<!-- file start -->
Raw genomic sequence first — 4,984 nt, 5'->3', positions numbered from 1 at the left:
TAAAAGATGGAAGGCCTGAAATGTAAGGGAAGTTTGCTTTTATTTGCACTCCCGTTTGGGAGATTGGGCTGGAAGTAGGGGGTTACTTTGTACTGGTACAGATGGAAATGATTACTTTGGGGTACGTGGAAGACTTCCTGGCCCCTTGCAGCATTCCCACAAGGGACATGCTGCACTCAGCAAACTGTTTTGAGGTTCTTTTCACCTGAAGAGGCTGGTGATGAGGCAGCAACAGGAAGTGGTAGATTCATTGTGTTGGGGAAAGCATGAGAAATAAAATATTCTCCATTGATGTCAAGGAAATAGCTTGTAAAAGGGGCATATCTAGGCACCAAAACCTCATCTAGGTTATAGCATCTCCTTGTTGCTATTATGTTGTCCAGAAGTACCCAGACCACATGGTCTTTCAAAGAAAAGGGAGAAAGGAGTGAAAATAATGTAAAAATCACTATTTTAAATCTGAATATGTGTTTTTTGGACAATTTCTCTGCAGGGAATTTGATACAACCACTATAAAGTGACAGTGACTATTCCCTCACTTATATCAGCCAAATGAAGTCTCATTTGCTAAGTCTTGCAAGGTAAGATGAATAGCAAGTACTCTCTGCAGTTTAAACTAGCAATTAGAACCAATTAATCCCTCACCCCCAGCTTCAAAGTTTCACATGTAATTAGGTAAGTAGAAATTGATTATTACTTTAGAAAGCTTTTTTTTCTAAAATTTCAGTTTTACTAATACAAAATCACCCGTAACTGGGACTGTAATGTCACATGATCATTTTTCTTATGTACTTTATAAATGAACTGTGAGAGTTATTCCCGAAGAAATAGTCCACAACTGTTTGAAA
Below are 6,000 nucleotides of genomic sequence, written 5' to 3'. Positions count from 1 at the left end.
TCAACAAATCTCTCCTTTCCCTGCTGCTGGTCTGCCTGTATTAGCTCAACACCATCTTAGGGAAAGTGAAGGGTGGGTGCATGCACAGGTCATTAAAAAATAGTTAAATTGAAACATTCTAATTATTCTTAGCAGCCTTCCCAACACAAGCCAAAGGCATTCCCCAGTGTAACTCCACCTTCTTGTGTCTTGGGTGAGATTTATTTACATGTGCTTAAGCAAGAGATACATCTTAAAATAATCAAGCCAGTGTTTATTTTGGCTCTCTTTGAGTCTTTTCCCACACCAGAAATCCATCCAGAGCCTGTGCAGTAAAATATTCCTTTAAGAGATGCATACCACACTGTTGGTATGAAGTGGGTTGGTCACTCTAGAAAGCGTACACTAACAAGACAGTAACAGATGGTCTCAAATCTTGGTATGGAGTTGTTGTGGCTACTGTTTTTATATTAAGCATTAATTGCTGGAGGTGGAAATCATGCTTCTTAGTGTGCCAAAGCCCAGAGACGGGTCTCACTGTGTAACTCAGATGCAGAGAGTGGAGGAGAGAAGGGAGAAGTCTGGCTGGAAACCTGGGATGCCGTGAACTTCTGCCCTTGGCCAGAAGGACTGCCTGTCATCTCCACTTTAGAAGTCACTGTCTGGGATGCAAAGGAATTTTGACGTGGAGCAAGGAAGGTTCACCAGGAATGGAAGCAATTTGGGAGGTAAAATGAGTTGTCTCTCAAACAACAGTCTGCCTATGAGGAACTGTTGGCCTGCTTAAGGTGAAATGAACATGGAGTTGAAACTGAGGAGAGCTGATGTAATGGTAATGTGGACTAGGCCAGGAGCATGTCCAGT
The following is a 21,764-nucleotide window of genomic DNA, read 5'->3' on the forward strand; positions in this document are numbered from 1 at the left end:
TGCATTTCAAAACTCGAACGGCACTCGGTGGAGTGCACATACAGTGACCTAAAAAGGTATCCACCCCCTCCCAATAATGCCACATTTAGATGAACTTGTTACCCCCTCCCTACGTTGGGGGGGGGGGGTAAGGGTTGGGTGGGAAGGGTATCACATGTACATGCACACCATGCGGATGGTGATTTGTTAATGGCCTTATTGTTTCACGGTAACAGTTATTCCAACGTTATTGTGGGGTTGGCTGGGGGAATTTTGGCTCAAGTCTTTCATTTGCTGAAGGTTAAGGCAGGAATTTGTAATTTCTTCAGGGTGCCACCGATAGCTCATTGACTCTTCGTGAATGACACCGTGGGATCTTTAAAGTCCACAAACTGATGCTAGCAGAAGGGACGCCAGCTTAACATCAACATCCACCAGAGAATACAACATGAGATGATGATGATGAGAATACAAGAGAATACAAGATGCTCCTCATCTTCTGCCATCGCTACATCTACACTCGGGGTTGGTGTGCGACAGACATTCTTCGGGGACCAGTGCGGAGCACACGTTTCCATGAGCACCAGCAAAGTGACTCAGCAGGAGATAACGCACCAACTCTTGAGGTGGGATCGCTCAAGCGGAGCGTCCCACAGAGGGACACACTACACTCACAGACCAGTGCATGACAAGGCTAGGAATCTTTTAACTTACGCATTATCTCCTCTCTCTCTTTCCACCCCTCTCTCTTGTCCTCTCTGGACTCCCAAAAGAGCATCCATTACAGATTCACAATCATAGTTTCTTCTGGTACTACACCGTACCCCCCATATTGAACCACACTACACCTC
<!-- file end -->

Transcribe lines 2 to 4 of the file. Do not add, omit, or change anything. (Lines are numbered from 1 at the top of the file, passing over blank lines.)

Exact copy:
TAAAAGATGGAAGGCCTGAAATGTAAGGGAAGTTTGCTTTTATTTGCACTCCCGTTTGGGAGATTGGGCTGGAAGTAGGGGGTTACTTTGTACTGGTACAGATGGAAATGATTACTTTGGGGTACGTGGAAGACTTCCTGGCCCCTTGCAGCATTCCCACAAGGGACATGCTGCACTCAGCAAACTGTTTTGAGGTTCTTTTCACCTGAAGAGGCTGGTGATGAGGCAGCAACAGGAAGTGGTAGATTCATTGTGTTGGGGAAAGCATGAGAAATAAAATATTCTCCATTGATGTCAAGGAAATAGCTTGTAAAAGGGGCATATCTAGGCACCAAAACCTCATCTAGGTTATAGCATCTCCTTGTTGCTATTATGTTGTCCAGAAGTACCCAGACCACATGGTCTTTCAAAGAAAAGGGAGAAAGGAGTGAAAATAATGTAAAAATCACTATTTTAAATCTGAATATGTGTTTTTTGGACAATTTCTCTGCAGGGAATTTGATACAACCACTATAAAGTGACAGTGACTATTCCCTCACTTATATCAGCCAAATGAAGTCTCATTTGCTAAGTCTTGCAAGGTAAGATGAATAGCAAGTACTCTCTGCAGTTTAAACTAGCAATTAGAACCAATTAATCCCTCACCCCCAGCTTCAAAGTTTCACATGTAATTAGGTAAGTAGAAATTGATTATTACTTTAGAAAGCTTTTTTTTCTAAAATTTCAGTTTTACTAATACAAAATCACCCGTAACTGGGACTGTAATGTCACATGATCATTTTTCTTATGTACTTTATAAATGAACTGTGAGAGTTATTCCCGAAGAAATAGTCCACAACTGTTTGAAA
Below are 6,000 nucleotides of genomic sequence, written 5' to 3'. Positions count from 1 at the left end.
TCAACAAATCTCTCCTTTCCCTGCTGCTGGTCTGCCTGTATTAGCTCAACACCATCTTAGGGAAAGTGAAGGGTGGGTGCATGCACAGGTCATTAAAAAATAGTTAAATTGAAACATTCTAATTATTCTTAGCAGCCTTCCCAACACAAGCCAAAGGCATTCCCCAGTGTAACTCCACCTTCTTGTGTCTTGGGTGAGATTTATTTACATGTGCTTAAGCAAGAGATACATCTTAAAATAATCAAGCCAGTGTTTATTTTGGCTCTCTTTGAGTCTTTTCCCACACCAGAAATCCATCCAGAGCCTGTGCAGTAAAATATTCCTTTAAGAGATGCATACCACACTGTTGGTATGAAGTGGGTTGGTCACTCTAGAAAGCGTACACTAACAAGACAGTAACAGATGGTCTCAAATCTTGGTATGGAGTTGTTGTGGCTACTGTTTTTATATTAAGCATTAATTGCTGGAGGTGGAAATCATGCTTCTTAGTGTGCCAAAGCCCAGAGACGGGTCTCACTGTGTAACTCAGATGCAGAGAGTGGAGGAGAGAAGGGAGAAGTCTGGCTGGAAACCTGGGATGCCGTGAACTTCTGCCCTTGGCCAGAAGGACTGCCTGTCATCTCCACTTTAGAAGTCACTGTCTGGGATGCAAAGGAATTTTGACGTGGAGCAAGGAAGGTTCACCAGGAATGGAAGCAATTTGGGAGGTAAAATGAGTTGTCTCTCAAACAACAGTCTGCCTATGAGGAACTGTTGGCCTGCTTAAGGTGAAATGAACATGGAGTTGAAACTGAGGAGAGCTGATGTAATGGTAATGTGGACTAGGCCAGGAGCATGTCCAGT